Are you riding english or western?
From your description, it sounds like you are neither using your seat or your legs to influence your horse. I would for starters, go back to basics; working at the trot solidifying your position. Make sure your leg is underneath you, your heel is down, you are sitting up tall, you have bend in your elbows and that you are looking up.
Once you have that down pat, you can then move up to the canter and work on influencing your horse and not just being a passenger who is probably getting in the way of his movements. Start of on the right beat by asking the horse to take off correctly. Make sure he strikes off on the correct lead and that he is not rushing into the canter. That only makes the canter itself worse if he is running into it and then you spend a lot of time balancing him back up. When you ask for the canter, he should do it right away or at least within two trot or walk strides. If he doesn't, bring him back and ask again. Once he has taken off nicely into the canter, assuming you are riding english, establish your position. Make sure you have your heel down, your leg underneath your seat, your butt deep in the saddle, sitting up tall and good bend in your elbows. Put your leg onto your horse and at the same time take up more contact with the bit. This should help him to re-balance and ease up if he's just doing his own thing. Keep this contact and push him forward with your legs. Move your body with him. You don't want to be as stiff as a pole but you do not want to be pumping with your hips.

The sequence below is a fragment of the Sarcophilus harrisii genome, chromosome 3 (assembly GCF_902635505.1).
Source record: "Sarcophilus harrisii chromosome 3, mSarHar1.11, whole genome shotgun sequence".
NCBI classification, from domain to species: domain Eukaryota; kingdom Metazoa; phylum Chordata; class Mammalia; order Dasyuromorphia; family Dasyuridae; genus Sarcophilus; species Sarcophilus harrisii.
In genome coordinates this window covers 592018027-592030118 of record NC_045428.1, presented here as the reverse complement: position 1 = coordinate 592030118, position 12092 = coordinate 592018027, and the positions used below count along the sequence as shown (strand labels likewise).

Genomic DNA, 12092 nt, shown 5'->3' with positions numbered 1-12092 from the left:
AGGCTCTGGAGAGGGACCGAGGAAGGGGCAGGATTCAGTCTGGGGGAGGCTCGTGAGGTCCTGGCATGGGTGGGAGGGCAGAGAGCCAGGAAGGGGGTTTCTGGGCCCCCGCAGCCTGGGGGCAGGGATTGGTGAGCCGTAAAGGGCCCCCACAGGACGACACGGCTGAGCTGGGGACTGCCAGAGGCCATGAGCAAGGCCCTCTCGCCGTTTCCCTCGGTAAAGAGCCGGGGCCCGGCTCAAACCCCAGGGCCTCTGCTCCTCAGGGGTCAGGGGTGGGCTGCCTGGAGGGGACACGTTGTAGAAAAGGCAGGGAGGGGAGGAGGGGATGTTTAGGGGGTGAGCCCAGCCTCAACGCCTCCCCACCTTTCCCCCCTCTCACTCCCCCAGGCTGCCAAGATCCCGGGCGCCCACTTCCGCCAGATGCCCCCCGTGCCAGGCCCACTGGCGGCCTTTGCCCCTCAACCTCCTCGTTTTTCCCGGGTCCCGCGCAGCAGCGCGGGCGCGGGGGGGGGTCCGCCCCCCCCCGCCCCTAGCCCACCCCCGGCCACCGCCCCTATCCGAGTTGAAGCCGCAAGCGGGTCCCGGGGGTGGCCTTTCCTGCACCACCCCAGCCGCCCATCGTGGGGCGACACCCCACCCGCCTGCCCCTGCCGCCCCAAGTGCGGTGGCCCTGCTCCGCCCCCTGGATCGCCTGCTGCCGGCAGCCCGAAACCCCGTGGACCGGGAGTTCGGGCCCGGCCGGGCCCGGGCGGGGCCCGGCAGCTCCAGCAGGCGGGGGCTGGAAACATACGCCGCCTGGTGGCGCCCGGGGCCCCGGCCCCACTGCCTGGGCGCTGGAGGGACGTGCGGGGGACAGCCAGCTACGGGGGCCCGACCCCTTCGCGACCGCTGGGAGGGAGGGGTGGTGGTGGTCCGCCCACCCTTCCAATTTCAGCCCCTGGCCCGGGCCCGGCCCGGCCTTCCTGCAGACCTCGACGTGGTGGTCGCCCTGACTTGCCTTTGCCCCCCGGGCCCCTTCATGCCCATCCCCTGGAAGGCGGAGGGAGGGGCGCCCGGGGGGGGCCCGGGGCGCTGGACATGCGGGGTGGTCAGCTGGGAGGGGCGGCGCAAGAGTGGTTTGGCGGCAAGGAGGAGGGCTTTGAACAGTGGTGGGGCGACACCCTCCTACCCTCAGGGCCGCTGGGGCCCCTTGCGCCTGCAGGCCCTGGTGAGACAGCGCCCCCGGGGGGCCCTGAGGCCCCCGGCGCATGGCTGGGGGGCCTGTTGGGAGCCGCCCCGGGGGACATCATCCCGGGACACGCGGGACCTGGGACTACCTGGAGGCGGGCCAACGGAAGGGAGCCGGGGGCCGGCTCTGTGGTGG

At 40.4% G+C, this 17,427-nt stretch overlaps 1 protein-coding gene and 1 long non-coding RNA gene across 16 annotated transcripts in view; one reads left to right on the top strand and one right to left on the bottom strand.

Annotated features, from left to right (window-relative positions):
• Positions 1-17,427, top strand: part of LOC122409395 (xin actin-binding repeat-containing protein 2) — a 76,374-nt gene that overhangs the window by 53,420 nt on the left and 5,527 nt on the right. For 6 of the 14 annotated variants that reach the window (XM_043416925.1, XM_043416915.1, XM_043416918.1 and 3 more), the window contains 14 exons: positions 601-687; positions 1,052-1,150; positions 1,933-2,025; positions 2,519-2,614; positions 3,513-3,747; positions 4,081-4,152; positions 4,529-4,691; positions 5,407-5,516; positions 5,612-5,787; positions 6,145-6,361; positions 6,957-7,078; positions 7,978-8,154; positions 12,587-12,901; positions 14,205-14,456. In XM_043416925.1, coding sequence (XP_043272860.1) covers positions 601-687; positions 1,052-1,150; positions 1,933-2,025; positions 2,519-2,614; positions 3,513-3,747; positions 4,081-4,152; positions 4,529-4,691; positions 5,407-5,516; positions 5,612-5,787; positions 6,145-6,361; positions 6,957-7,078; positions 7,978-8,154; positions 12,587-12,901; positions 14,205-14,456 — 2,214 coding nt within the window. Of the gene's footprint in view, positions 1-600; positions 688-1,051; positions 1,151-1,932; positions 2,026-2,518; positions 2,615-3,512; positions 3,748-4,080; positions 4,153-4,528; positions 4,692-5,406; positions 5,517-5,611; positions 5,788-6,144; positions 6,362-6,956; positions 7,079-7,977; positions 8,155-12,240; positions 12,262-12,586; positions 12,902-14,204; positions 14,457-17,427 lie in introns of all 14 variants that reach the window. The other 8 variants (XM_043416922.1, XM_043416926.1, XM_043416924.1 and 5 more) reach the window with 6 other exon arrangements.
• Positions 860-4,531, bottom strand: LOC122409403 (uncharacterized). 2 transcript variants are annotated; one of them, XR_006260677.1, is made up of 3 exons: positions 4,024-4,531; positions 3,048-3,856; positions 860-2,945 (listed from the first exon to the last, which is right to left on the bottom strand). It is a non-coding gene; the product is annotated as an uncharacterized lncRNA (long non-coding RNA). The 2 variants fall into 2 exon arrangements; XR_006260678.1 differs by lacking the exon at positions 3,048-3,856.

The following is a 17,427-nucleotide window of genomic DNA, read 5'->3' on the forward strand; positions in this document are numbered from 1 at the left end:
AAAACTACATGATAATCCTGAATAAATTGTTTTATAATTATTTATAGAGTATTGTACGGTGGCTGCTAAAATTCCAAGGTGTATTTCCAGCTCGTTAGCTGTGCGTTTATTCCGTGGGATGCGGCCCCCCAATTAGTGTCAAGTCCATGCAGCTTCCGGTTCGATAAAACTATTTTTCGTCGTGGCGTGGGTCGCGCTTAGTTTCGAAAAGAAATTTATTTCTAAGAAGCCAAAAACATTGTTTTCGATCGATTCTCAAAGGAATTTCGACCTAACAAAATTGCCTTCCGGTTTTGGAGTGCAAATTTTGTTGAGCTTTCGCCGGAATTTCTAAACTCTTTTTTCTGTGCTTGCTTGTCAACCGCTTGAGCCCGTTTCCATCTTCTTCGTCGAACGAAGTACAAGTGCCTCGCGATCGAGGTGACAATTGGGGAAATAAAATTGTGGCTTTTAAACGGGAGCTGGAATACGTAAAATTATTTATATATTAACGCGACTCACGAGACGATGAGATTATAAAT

I would try and keep it short and sweet for a bit. If he goes great for you, bring him back to a trot or walk. Don't drag it out and risk him falling apart. Transitions will help as well to keep his attention on you and your body language. :)
Opportunity is missed by most people because it is dressed in overalls and looks like work. ~Thomas Edison